I also have a complete and mostly edited original novel set in Upper Canada in the immediate aftermath of the War of 1812, based loosely on a true story. (This is where history is my muse.) It involves a town struggling to rebuild after the devastation of war, former slaves fighting to retain their freedom, a visiting brigadier with tons of personal baggage, a heartbroken heroine and her mysterious lover, and a bad guy who won’t go away. The centre of the action in this one is an inn in the village of Niagara-on-the-Lake which dates from before 1813, and which is now rumoured to be haunted! Yes, I have stayed there overnight, and no, I did not meet the ghost.
LC: Bonus question! Do you have anything you’d like to add?
RE: I’m sure you hear this from most historical fiction authors, but one of the best parts of writing this genre is getting lost down the rabbit hole of research. You never know where a supposedly simple search will take you. In looking up a quick reference about the city of Halifax, Nova Scotia, in 1800, I came across all sorts of fascinating things about the Black Loyalists and early Black community in Nova Scotia. Looking up information on Regency-era timepieces led me to the wonderful world of clockwork automatons from the late 18th and early 19th centuries, including a little boy who can write what you program into him, and a young woman who plays the piano! For every single thing I go to research, I end up reading about ten completely unrelated – but endlessly interesting – others. If only there were a Regency-era version of Trivial Pursuit! I’d be sure to do very, very well!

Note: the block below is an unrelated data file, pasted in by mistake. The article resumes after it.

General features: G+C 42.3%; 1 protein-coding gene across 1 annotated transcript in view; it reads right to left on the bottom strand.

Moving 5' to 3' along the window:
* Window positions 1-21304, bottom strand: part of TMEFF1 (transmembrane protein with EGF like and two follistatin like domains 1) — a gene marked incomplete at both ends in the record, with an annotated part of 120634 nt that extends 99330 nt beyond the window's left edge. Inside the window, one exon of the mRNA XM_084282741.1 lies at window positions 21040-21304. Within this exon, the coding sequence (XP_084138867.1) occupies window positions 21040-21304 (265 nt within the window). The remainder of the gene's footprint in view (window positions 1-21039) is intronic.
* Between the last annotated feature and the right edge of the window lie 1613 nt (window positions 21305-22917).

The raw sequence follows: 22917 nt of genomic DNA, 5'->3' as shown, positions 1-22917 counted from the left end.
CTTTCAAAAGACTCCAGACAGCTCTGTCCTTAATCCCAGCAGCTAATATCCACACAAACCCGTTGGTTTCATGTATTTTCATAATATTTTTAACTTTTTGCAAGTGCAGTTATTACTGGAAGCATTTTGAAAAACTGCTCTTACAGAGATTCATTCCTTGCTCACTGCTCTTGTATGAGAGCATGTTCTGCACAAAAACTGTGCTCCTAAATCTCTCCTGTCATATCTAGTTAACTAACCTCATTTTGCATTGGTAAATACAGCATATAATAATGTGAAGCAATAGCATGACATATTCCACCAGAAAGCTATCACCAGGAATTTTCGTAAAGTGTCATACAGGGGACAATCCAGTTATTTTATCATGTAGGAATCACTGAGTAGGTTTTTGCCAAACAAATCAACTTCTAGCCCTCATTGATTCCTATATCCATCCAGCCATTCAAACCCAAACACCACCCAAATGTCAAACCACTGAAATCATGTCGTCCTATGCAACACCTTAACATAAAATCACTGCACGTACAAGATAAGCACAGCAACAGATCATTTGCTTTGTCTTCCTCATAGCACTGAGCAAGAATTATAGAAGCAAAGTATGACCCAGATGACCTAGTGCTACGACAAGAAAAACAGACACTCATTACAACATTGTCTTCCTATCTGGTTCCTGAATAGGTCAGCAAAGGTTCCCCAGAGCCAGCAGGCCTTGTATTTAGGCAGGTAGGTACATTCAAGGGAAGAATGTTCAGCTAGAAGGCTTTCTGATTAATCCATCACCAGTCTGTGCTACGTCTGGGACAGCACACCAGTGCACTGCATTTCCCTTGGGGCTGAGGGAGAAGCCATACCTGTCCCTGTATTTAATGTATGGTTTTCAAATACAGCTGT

LC: It was a pleasure having you on my blog today, Riana. Thanks so much!
Riana Everly was born in South Africa, but has called Canada home since she was eight years old. She has a Master’s degree in Medieval Studies and is trained as a classical musician, specialising in Baroque and early Classical music. She first encountered Jane Austen when her father handed her a copy of Emma at age 11, and has never looked back.
Riana now lives in Toronto with her family. When she is not writing, she can often be found playing string quartets with friends, biking around the beautiful province of Ontario with her husband, trying to improve her photography, thinking about what to make for dinner, and, of course, reading!
Riana’s debut novel, Teaching Eliza, was included on a list of 2017 Favourite Books on the blog Savvy Verse & Wit, for which she is honoured and delighted and very proud. Her second novel, The Assistant, was recently granted the Jane Austen Award from Jane Austen Readers’ Awards. This is sure to make her insufferable at dinner parties.
Connect with Riana: You can follow Riana’s blog at https://rianaeverly.com/blog/ , and join her on Facebook (https://www.facebook.com/RianaEverly/ ) and Twitter (@RianaEverly). She loves meeting readers!